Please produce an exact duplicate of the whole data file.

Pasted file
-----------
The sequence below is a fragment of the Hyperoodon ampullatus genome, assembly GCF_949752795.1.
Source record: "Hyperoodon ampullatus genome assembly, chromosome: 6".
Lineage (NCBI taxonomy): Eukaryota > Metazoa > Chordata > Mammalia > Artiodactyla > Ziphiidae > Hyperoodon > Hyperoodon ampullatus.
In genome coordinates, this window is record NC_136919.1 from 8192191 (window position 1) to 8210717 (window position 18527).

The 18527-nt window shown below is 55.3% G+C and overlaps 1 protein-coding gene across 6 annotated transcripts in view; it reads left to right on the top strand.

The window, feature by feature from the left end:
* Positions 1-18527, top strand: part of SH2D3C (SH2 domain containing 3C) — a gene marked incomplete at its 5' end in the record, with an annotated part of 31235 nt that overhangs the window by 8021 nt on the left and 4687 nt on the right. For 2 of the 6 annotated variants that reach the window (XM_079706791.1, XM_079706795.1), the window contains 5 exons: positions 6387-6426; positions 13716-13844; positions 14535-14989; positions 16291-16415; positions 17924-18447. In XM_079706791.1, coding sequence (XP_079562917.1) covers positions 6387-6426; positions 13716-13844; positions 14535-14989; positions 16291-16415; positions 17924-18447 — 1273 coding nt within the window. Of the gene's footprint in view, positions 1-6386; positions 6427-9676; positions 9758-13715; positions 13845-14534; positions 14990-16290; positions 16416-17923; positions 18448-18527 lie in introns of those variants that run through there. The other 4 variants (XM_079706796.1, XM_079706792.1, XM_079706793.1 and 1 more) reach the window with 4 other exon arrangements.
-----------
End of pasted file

The sequence below is a fragment of the Hyperoodon ampullatus genome, assembly GCF_949752795.1.
Source record: "Hyperoodon ampullatus genome assembly, chromosome: 6".
Lineage (NCBI taxonomy): Eukaryota > Metazoa > Chordata > Mammalia > Artiodactyla > Ziphiidae > Hyperoodon > Hyperoodon ampullatus.
In genome coordinates, this window is record NC_136919.1 from 8192191 (window position 1) to 8210717 (window position 18527).

The 18527-nt window shown below is 55.3% G+C and overlaps 1 protein-coding gene across 6 annotated transcripts in view; it reads left to right on the top strand.

The window, feature by feature from the left end:
* Positions 1-18527, top strand: part of SH2D3C (SH2 domain containing 3C) — a gene marked incomplete at its 5' end in the record, with an annotated part of 31235 nt that overhangs the window by 8021 nt on the left and 4687 nt on the right. For 2 of the 6 annotated variants that reach the window (XM_079706791.1, XM_079706795.1), the window contains 5 exons: positions 6387-6426; positions 13716-13844; positions 14535-14989; positions 16291-16415; positions 17924-18447. In XM_079706791.1, coding sequence (XP_079562917.1) covers positions 6387-6426; positions 13716-13844; positions 14535-14989; positions 16291-16415; positions 17924-18447 — 1273 coding nt within the window. Of the gene's footprint in view, positions 1-6386; positions 6427-9676; positions 9758-13715; positions 13845-14534; positions 14990-16290; positions 16416-17923; positions 18448-18527 lie in introns of those variants that run through there. The other 4 variants (XM_079706796.1, XM_079706792.1, XM_079706793.1 and 1 more) reach the window with 4 other exon arrangements.